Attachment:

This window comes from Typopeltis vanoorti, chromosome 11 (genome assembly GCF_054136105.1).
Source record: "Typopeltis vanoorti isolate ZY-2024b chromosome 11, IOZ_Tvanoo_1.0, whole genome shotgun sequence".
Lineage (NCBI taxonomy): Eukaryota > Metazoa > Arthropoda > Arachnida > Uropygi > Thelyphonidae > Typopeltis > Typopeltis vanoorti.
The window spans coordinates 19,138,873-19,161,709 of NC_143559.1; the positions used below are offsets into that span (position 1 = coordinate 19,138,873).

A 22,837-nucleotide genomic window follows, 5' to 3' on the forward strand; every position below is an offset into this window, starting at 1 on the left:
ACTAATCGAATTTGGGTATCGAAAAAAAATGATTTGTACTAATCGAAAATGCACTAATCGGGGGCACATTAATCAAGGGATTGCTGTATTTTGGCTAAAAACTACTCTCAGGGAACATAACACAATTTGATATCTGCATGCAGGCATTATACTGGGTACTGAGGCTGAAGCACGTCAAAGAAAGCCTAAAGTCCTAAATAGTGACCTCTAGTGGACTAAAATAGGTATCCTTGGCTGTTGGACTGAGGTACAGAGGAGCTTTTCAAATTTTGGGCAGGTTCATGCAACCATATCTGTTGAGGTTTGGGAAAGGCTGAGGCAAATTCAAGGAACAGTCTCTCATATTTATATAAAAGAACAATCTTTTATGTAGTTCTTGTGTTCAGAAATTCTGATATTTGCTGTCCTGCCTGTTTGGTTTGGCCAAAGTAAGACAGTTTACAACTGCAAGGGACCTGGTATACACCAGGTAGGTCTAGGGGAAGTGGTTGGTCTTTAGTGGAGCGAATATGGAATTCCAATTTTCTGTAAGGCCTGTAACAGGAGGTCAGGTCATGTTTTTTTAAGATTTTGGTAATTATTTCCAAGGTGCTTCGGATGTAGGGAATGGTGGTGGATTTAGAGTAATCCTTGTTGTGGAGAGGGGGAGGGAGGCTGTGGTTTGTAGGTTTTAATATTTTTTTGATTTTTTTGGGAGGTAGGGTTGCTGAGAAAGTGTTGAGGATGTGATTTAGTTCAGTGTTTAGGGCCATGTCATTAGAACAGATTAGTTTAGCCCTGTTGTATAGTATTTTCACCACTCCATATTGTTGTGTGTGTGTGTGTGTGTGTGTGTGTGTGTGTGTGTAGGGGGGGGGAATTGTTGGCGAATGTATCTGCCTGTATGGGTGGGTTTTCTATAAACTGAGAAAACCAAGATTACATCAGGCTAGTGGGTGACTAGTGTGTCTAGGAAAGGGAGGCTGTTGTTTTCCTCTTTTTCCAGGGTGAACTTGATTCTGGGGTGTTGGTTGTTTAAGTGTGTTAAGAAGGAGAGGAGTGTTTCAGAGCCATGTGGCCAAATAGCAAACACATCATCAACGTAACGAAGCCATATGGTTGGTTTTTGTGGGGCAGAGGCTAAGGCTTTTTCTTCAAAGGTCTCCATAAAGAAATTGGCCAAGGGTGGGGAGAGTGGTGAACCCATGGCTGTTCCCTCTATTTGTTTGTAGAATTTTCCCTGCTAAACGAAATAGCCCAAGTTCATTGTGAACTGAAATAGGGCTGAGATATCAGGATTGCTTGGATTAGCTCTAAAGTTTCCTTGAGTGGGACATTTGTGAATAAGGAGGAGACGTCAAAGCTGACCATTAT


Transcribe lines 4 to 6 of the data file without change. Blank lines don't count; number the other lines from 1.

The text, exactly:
The window spans coordinates 19,138,873-19,161,709 of NC_143559.1; the positions used below are offsets into that span (position 1 = coordinate 19,138,873).

A 22,837-nucleotide genomic window follows, 5' to 3' on the forward strand; every position below is an offset into this window, starting at 1 on the left:
ACTAATCGAATTTGGGTATCGAAAAAAAATGATTTGTACTAATCGAAAATGCACTAATCGGGGGCACATTAATCAAGGGATTGCTGTATTTTGGCTAAAAACTACTCTCAGGGAACATAACACAATTTGATATCTGCATGCAGGCATTATACTGGGTACTGAGGCTGAAGCACGTCAAAGAAAGCCTAAAGTCCTAAATAGTGACCTCTAGTGGACTAAAATAGGTATCCTTGGCTGTTGGACTGAGGTACAGAGGAGCTTTTCAAATTTTGGGCAGGTTCATGCAACCATATCTGTTGAGGTTTGGGAAAGGCTGAGGCAAATTCAAGGAACAGTCTCTCATATTTATATAAAAGAACAATCTTTTATGTAGTTCTTGTGTTCAGAAATTCTGATATTTGCTGTCCTGCCTGTTTGGTTTGGCCAAAGTAAGACAGTTTACAACTGCAAGGGACCTGGTATACACCAGGTAGGTCTAGGGGAAGTGGTTGGTCTTTAGTGGAGCGAATATGGAATTCCAATTTTCTGTAAGGCCTGTAACAGGAGGTCAGGTCATGTTTTTTTAAGATTTTGGTAATTATTTCCAAGGTGCTTCGGATGTAGGGAATGGTGGTGGATTTAGAGTAATCCTTGTTGTGGAGAGGGGGAGGGAGGCTGTGGTTTGTAGGTTTTAATATTTTTTTGATTTTTTTGGGAGGTAGGGTTGCTGAGAAAGTGTTGAGGATGTGATTTAGTTCAGTGTTTAGGGCCATGTCATTAGAACAGATTAGTTTAGCCCTGTTGTATAGTATTTTCACCACTCCATATTGTTGTGTGTGTGTGTGTGTGTGTGTGTGTGTGTGTGTGTAGGGGGGGGGAATTGTTGGCGAATGTATCTGCCTGTATGGGTGGGTTTTCTATAAACTGAGAAAACCAAGATTACATCAGGCTAGTGGGTGACTAGTGTGTCTAGGAAAGGGAGGCTGTTGTTTTCCTCTTTTTCCAGGGTGAACTTGATTCTGGGGTGTTGGTTGTTTAAGTGTGTTAAGAAGGAGAGGAGTGTTTCAGAGCCATGTGGCCAAATAGCAAACACATCATCAACGTAACGAAGCCATATGGTTGGTTTTTGTGGGGCAGAGGCTAAGGCTTTTTCTTCAAAGGTCTCCATAAAGAAATTGGCCAAGGGTGGGGAGAGTGGTGAACCCATGGCTGTTCCCTCTATTTGTTTGTAGAATTTTCCCTGCTAAACGAAATAGCCCAAGTTCATTGTGAACTGAAATAGGGCTGAGATATCAGGATTGCTTGGATTAGCTCTAAAGTTTCCTTGAGTGGGACATTTGTGAATAAGGAGGAGACGTCAAAGCTGACCATTAT